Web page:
Abortion is not rare.  There are 700,000 to 800,000 abortions per year in the US.  Other Republican policies, such as opposition to certain forms of contraception and to effective sex education, would greatly increase the number of unintended pregnancies and therefore the demand for abortion.  Outlawing abortion would create a huge underground industry of illegal abortion clinics, sleazy and dangerous (as prohibition has made drugs, prostitution, and in earlier times alcohol sleazy and dangerous) -- perhaps even restrictions on travel as women tried to get the procedure in other countries where it remained legal.

Pregnancy due to rape is not as rare as people like Todd Akin think, either.  There are at least 30,000 such cases in the US per year, of which about two-thirds are aborted.  It's now clear that if the Republicans got their way, there would be no exceptions for these.

Republican success on abortion policy alone would mean a vast, radical transformation of American society.  If half the population lost one of the most fundamental freedoms of all -- the freedom to control their own reproduction -- the US could no longer claim to be a free country in any meaningful sense.  It would be a massive-scale intrusion into private life by government diktat, a totalitarianism worthy of Lenin.

Add in their efforts to strip away gays' recently-won equality and freedom, to obliterate separation of church and state, to crush freedom of expression in cases like blasphemy and pornography (while declaring money to be speech in Citizens United), and to effectively eliminate long-standing safety-net programs like Social Security -- and the US would practically cease to be a modern country and degenerate into a weird crypto-theocracy, with the state enforcing religious values at odds with the inclinations of most of the people.  It would be very different from the country we know today.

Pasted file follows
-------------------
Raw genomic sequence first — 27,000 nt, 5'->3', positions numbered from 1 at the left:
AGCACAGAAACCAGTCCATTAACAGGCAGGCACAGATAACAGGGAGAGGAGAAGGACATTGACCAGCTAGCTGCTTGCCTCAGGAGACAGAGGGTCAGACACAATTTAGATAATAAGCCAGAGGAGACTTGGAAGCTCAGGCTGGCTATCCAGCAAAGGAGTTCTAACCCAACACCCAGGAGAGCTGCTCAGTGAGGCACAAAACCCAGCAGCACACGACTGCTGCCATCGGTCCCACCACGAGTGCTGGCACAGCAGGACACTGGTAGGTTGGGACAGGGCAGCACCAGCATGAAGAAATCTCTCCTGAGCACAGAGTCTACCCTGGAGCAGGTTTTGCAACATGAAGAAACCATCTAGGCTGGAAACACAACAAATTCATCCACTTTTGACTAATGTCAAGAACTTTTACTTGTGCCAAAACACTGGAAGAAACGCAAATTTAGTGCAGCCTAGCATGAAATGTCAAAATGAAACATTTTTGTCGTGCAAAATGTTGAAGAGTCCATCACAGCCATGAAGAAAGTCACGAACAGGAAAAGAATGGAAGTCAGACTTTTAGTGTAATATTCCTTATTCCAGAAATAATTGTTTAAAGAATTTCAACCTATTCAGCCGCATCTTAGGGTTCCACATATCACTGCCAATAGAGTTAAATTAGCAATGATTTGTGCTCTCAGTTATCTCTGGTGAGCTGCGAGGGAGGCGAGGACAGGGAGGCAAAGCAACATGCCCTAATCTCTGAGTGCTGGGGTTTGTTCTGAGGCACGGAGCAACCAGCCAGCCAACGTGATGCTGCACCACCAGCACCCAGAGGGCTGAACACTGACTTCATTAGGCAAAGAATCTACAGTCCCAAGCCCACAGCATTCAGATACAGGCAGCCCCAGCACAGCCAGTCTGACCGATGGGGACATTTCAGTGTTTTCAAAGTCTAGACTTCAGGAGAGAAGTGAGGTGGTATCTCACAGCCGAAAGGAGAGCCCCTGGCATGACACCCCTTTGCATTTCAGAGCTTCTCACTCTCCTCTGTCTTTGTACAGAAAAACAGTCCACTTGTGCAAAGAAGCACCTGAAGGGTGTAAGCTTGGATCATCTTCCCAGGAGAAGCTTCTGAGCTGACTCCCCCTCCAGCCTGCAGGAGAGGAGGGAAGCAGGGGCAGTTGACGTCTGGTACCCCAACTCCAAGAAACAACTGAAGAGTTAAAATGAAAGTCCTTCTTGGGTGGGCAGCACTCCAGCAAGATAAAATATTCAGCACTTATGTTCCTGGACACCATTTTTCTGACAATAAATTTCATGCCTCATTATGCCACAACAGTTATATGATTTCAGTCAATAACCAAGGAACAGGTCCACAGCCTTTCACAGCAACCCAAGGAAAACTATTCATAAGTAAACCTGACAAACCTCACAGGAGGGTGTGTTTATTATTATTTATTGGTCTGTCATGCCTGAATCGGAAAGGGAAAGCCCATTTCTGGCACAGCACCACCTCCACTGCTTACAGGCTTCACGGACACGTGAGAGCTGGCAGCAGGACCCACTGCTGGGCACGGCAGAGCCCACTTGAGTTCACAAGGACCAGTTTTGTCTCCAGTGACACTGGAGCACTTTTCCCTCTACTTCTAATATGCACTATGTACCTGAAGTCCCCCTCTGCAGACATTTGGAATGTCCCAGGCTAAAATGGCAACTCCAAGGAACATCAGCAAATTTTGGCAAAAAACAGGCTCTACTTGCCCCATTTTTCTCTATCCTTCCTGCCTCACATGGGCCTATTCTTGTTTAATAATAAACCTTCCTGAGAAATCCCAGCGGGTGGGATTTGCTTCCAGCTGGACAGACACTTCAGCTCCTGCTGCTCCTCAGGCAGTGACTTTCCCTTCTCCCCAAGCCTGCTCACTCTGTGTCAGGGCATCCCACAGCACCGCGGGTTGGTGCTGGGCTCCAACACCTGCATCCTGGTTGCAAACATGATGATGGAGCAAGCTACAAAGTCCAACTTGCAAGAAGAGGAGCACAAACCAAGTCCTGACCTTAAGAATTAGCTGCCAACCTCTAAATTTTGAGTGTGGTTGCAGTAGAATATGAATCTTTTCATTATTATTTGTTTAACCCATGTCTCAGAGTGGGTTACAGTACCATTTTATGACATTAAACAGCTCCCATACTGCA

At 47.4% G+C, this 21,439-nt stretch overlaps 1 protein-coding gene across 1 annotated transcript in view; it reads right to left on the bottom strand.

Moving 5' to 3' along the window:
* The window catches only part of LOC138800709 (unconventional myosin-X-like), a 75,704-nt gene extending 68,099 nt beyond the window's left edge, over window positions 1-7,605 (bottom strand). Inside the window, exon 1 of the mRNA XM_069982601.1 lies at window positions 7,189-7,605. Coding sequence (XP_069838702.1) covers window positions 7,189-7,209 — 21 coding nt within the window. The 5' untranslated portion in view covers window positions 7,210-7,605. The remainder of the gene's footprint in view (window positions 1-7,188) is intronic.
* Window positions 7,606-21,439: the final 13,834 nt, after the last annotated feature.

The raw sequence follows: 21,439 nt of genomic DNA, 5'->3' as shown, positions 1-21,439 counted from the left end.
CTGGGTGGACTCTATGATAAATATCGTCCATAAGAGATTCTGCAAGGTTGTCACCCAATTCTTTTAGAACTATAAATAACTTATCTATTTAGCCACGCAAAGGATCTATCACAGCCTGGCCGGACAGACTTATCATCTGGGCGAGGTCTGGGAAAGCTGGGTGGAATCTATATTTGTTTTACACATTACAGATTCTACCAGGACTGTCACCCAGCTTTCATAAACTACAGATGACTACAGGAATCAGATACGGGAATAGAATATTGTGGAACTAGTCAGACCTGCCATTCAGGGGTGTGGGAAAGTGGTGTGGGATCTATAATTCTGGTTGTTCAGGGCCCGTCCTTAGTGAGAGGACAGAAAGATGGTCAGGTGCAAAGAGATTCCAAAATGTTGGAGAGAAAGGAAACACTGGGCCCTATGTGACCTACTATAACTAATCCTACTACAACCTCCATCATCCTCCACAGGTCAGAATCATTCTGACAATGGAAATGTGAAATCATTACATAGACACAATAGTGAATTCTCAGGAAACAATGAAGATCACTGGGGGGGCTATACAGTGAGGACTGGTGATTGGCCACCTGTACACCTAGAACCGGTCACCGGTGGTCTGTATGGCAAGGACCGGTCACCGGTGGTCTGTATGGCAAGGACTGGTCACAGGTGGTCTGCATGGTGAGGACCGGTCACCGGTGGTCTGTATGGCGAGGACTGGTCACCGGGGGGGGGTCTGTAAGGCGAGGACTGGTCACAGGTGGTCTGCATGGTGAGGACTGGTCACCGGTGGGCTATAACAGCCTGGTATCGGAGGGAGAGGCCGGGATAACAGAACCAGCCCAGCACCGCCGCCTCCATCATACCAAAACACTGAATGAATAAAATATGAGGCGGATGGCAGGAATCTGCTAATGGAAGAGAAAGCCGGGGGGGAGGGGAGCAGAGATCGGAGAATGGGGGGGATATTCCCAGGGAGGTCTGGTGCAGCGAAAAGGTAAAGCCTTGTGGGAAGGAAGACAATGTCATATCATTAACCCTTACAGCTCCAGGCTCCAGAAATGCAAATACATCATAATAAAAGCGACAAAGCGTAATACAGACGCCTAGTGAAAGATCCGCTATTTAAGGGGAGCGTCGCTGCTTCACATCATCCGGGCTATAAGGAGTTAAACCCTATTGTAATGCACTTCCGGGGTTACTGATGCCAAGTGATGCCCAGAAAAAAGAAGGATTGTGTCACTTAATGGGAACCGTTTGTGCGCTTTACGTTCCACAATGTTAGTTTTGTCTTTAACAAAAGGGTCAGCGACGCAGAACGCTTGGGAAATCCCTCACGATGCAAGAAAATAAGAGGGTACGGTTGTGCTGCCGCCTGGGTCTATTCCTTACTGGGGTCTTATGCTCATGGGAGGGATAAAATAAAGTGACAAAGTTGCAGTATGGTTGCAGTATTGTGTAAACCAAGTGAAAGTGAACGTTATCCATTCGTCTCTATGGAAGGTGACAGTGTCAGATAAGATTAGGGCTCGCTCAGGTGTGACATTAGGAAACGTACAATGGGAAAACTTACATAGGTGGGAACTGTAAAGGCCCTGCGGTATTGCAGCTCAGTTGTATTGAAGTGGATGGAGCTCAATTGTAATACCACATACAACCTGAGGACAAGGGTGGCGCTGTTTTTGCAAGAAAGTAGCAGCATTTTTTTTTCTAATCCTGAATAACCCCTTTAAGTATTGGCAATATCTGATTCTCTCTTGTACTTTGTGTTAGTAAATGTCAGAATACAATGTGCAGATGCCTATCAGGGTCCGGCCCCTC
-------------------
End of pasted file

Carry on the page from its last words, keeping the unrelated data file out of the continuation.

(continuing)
Could this actually happen if they won the Presidency?  In theory the checks and balances built into our system ought to prevent much of it, but given how hysterical and extremist the Republican party has become since 2009, if they were to keep Congress while winning the Presidency and thus ultimately the Supreme Court -- well, no system of government is perfect.  Even ours can only work properly if a critical mass of the people running it understand and defend its principles.

We don't know how much damage these radical reactionaries could do if they won more power, and we need to make sure we never get the chance to find out.

[Personal note:  Today is the ninth anniversary of this blog.]

17 August 2015

Brief reminder -- the big picture

It's easy to get caught up in the minutiae of political campaigns, but I always keep my eye on the big picture.  We're engaged in a very deep, protracted cultural war, the nature of which I've touched on here and here and here and here, among other places.  Politics is one battlefield on which that war is being waged, even if many of the main players are only vaguely aware of the ultimate significance of their own roles in the drama.

Leaders come and go.  Political parties come and go.  Even nations come and go.  The broader civilizational struggle remains what it is.

16 August 2015

Link round-up for 16 August 2015

A promising Republican candidate drops out.

Here are some travel posters for places we can't go yet (found via Mendip).

You can't tell me this author didn't know exactly what he was doing.